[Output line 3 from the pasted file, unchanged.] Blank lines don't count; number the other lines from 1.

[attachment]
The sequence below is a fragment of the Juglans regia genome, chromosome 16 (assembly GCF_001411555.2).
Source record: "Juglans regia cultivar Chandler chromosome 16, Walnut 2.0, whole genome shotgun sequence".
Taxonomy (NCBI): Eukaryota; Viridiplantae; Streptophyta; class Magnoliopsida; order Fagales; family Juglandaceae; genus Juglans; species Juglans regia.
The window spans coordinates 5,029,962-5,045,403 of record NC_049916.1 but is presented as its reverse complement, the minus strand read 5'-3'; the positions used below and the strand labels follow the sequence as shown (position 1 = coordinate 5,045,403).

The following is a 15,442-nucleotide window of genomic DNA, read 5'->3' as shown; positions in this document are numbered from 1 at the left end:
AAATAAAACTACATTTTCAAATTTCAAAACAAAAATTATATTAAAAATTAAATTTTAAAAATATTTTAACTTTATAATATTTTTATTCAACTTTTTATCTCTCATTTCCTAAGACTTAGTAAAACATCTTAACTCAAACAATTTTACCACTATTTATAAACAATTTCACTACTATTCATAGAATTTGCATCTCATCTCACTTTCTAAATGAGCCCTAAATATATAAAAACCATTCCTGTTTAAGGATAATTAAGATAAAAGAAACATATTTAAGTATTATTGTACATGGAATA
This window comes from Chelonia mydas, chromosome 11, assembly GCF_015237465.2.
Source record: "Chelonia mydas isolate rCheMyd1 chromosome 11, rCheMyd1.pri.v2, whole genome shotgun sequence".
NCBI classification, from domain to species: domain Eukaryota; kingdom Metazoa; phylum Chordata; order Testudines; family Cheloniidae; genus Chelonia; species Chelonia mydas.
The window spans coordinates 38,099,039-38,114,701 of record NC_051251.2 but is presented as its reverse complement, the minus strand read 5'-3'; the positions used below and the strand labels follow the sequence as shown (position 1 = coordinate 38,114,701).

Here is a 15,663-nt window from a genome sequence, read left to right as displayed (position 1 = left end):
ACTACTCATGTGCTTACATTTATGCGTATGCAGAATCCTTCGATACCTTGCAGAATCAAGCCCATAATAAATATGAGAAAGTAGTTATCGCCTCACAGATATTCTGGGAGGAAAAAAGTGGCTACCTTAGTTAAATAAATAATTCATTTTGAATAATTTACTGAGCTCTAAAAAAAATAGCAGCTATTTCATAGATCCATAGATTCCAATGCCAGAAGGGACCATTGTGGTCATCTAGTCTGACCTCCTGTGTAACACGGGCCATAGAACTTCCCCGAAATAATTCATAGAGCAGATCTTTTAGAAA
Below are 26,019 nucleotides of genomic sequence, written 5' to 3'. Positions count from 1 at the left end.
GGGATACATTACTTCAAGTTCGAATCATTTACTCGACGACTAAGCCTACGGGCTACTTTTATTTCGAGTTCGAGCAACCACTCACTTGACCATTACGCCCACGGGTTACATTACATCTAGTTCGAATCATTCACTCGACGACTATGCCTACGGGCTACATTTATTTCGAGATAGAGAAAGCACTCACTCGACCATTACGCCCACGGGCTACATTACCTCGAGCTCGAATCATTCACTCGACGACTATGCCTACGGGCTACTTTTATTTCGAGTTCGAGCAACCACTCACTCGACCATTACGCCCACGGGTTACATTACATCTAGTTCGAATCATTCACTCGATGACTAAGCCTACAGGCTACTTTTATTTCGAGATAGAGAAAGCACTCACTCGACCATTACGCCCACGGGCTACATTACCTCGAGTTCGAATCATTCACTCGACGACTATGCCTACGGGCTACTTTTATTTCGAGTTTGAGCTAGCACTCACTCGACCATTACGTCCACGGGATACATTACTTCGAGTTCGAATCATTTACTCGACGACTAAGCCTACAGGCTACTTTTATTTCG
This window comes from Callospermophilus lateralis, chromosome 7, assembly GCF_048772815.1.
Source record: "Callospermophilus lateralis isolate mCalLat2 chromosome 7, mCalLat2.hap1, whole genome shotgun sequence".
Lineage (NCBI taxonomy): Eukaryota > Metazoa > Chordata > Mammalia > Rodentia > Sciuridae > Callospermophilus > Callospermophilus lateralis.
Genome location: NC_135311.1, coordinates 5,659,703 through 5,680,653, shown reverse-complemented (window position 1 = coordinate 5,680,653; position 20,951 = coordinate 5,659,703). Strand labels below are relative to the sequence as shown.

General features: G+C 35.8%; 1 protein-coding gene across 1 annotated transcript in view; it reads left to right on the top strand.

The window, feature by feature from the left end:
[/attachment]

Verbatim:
Taxonomy (NCBI): Eukaryota; Viridiplantae; Streptophyta; class Magnoliopsida; order Fagales; family Juglandaceae; genus Juglans; species Juglans regia.